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What am I forgetting?!?

Discussion in 'Luthier's Corner' started by taviswardlaw, Jan 16, 2005.

  1. Okay, very soon I'm gonna start making my first bass... A six string (fretted) Single cutaway (neck thru), kinda like the nordstrand SC model (www.nordstrand.com) and I'm wondering what I've forgotten.
    Im looking for a fat tone and don't really mind if it's a little heavy. So I'm using a mahogany body with a birdseye maple/ wenge neck, ebony fingerboard and myrtle top (i'm not 100% on the back but probably a nice spalted maple or maple burl).
    I'm buying the hardware first, then making the neck and fingerboard to make sure I've got my scale absolutely right and then buying the body woods.
    What am I forgetting?
  2. Oh yeah.. I'm thinking bartollini pup's to get that growl i'm searching for... maybe EMG's though...
  3. Tavis, IMO you might be missing a little tone from that neck combination. All three are woods are pretty dense and I think you could gain a bit by maybe softening up that fretboard a little. With proper construction you shouldn't have a problem with neck bow so don't let stiffness be your only guide.

    Also, lMO, you don't get all of the effect of a warmer wood like the mahogany when you sandwich it with plates of maple. Leave the back off and just go with the top.

    But be forewarned, Tone is not a commodity that can be accurately and consistently defined and then assembled from an aggregate of parts. The initial design, construction techniques, and the harmony of the electronic package with the wood package will all have more effect on the overall tone than just the wood selections alone.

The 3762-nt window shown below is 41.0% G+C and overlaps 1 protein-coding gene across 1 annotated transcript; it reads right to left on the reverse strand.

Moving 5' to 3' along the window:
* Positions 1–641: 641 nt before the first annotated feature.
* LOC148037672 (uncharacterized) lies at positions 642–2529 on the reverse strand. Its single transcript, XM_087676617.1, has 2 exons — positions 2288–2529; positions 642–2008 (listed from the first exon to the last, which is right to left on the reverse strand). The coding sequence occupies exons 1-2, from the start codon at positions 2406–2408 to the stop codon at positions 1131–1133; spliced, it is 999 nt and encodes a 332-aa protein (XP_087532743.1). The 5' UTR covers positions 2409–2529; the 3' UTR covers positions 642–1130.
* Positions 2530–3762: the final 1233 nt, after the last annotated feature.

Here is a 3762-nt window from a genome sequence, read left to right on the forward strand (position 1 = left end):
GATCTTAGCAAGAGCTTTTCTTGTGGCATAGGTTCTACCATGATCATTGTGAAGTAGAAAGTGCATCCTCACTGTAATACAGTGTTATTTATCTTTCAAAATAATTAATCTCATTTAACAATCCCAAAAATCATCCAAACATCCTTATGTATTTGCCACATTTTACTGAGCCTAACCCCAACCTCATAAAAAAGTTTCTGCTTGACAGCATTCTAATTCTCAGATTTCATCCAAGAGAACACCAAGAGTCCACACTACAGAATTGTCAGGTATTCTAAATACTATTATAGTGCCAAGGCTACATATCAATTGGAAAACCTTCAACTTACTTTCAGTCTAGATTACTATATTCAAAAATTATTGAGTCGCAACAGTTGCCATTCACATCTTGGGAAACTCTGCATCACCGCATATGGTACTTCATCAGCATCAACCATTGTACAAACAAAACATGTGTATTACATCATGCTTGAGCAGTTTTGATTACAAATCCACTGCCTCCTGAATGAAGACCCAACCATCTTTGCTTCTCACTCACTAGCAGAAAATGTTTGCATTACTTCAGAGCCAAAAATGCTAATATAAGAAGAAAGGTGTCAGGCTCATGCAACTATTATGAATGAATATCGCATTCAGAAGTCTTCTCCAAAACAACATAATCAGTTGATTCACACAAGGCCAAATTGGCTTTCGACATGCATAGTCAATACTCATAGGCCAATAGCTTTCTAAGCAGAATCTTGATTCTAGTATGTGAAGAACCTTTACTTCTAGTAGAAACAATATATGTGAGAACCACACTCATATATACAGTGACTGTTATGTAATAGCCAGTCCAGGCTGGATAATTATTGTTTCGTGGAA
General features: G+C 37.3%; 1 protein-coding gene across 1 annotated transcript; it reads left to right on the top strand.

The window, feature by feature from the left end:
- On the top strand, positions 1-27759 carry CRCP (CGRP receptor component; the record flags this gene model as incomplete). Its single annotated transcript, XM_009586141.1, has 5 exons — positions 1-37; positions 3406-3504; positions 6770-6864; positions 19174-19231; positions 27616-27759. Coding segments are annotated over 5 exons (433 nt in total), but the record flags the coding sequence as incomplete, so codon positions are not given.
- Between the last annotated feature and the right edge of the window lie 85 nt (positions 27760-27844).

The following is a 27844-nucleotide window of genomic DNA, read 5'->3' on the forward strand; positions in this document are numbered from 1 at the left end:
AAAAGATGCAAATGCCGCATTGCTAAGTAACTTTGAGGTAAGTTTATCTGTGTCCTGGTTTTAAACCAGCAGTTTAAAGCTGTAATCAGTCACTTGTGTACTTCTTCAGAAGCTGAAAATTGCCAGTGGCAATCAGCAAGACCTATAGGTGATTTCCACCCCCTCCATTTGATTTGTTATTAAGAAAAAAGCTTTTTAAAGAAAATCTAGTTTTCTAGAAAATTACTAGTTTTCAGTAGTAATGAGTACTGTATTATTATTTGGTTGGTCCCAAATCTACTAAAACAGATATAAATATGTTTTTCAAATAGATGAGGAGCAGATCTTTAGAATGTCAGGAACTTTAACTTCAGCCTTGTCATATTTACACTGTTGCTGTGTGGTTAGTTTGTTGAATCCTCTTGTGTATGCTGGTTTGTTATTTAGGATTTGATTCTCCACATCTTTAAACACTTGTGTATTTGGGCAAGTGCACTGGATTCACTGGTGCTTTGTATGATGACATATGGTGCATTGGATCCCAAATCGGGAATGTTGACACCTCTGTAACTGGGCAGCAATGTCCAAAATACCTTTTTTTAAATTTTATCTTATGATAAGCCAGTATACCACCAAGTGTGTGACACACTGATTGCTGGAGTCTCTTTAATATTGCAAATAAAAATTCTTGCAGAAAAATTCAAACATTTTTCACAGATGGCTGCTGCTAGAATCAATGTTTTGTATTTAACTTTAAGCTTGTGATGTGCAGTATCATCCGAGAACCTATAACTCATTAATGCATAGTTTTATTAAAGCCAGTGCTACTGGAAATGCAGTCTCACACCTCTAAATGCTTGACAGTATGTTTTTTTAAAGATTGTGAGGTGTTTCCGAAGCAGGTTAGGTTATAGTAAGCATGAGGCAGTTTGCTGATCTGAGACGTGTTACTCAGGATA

I find it a lot easier in the planning and more fun in the construction if I use the known wood tonal characterisitics as a very, very loose guideline in my design. I know that just about ANY combination will have a pleasing tone and I prefer to allow the instrument to tell me what it will to sound like rather than me try to dictate what I want it to sound like only to have it differ for reasons I wouldn't understand anyway. To me it's much more fun to get to the end of a build and plug in the instrument for the first time and hear it. And what I've heard has nearly always justified my choices along the way and that's how I've learned. YMMV
  4. tjclem

    tjclem Supporting Member Commercial User

    Jun 6, 2004
    Central Florida
    Owner and builder Clementbass
    Well said 'bone. I really like getting them assembled for the first time and sitting in a quiet room and playing it without plugging in for a bit